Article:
Full Text Available Basal cell carcinoma in medial canthal is a surgical challenge to oculoplastic surgeon. We report a case an 80 –year-old woman who presented with a vegetative tumor in the right inferior medial canthus that increased slowly in size over the past two years. An excisional biopsy from the tumor was suggestive of a basal cell carcinoma. A full-thickness excision of the tumor within the oncologic safety limits, was performed. A wide range of reconstruction techniques should be customized to the individual patient. In this case, the use of a preauricular full. Thickness skin graft was a favorable option, without complications, and with acceptable functional and cosmetic results. The aim of the treatment is to restore anatomy, functional and cosmetic of the patients.

  13. Reconstructing see-saw models

    International Nuclear Information System (INIS)

    Ibarra, Alejandro

    2007-01-01

    In this talk we discuss the prospects to reconstruct the high-energy see-saw Lagrangian from low energy experiments in supersymmetric scenarios. We show that the model with three right-handed neutrinos could be reconstructed in theory, but not in practice. Then, we discuss the prospects to reconstruct the model with two right-handed neutrinos, which is the minimal see-saw model able to accommodate neutrino observations. We identify the relevant processes to achieve this goal, and comment on the sensitivity of future experiments to them. We find the prospects much more promising and we emphasize in particular the importance of the observation of rare leptonic decays for the reconstruction of the right-handed neutrino masses

  14. Cervi cornus Colla (deer antler glue) induce epidermal differentiation in the reconstruction of skin equivalents.

    Science.gov (United States)

    Choi, H-R; Nam, K-M; Kim, D-S; Huh, C-H; Na, J-I; Park, K-C

    2013-06-01

    In the reconstruction of skin equivalents (SEs), keratinocyte differentiation is important because epidermal differentiation is closely related with barrier function. The aim of this study was to investigate the effects of Cervi cornus Colla (CCC) on the stem cell activity and epidermal differentiation in the reconstruction of skin equivalent. Four different models were constructed according to different composition of dermal substitute. Results showed similar morphologic findings when hyaluronic acid (HA) and/or CCC was added. But, immunohistochemical staining showed that p63 was significantly increased by addition of HA and/or CCC. Increased staining of integrin α6 and β1 was variably observed when HA and/or CCC was added to make dermal substitute. These finding showed that addition of HA and/or CCC may affect the stem cell activity in the reconstruction of skin. Furthermore, filaggrin expression was much increased when CCC was added. It showed that epidermal differentiation was significantly improved by addition of CCC. In conclusion, simultaneous presence of HA and CCC contributed to the stem cell activity and epidermal differentiation in the reconstruction of SE. Legislation in the EU prohibits marketing cosmetics and personal care products that contain constituents that have been examined through animal experiments. To avoid these limitations, SEs can be used for testing the safety or the efficacy of cosmetic ingredients. Therefore, our results showed that combined use of HA and CCC can be helpful for the reconstruction of SE with good stem cell activity and epidermal differentiation. © 2013 Society of Cosmetic Scientists and the Société Française de Cosmétologie.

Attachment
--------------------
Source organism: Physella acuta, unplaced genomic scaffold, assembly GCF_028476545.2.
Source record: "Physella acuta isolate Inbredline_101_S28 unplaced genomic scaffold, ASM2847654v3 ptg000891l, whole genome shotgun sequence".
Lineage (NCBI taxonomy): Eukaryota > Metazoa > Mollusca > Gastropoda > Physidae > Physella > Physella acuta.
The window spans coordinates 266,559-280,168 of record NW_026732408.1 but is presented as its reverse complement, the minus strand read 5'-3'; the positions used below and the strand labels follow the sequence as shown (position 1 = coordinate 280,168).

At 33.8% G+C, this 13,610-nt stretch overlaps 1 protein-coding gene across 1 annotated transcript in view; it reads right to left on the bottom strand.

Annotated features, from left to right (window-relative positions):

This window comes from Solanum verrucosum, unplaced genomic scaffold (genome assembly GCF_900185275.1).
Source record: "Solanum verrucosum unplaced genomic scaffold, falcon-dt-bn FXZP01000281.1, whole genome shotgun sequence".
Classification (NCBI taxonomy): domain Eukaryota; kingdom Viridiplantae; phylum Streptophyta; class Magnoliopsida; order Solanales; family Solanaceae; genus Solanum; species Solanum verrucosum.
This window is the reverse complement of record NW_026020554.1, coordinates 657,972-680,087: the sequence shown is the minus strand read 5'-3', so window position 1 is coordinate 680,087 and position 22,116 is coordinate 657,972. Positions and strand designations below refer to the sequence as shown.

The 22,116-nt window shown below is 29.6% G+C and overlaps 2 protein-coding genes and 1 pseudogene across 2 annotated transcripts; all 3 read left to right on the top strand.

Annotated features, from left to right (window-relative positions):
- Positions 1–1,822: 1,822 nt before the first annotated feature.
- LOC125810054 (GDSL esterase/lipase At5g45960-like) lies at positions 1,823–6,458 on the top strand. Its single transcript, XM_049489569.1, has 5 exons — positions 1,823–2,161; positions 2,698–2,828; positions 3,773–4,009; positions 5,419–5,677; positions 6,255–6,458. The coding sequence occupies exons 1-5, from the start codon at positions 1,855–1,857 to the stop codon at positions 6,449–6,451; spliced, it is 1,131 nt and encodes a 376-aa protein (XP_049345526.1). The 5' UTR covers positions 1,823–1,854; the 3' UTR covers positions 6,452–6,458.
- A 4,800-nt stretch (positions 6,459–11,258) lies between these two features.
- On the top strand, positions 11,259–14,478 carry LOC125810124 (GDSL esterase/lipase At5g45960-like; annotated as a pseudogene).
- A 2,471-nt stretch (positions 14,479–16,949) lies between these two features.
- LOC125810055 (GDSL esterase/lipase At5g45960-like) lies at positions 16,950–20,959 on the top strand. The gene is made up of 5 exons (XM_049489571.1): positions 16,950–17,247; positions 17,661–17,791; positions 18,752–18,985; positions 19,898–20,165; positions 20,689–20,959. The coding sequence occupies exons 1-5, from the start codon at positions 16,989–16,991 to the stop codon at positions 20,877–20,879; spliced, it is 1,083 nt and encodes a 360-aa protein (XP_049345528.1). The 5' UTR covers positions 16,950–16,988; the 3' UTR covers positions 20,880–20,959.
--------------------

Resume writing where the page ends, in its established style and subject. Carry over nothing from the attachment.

15. Xenobiotic-metabolizing enzymes in the skin of rat, mouse, pig, guinea pig, man, and in human skin models.

    Science.gov (United States)

    Oesch, F; Fabian, E; Guth, K; Landsiedel, R

    2014-12-01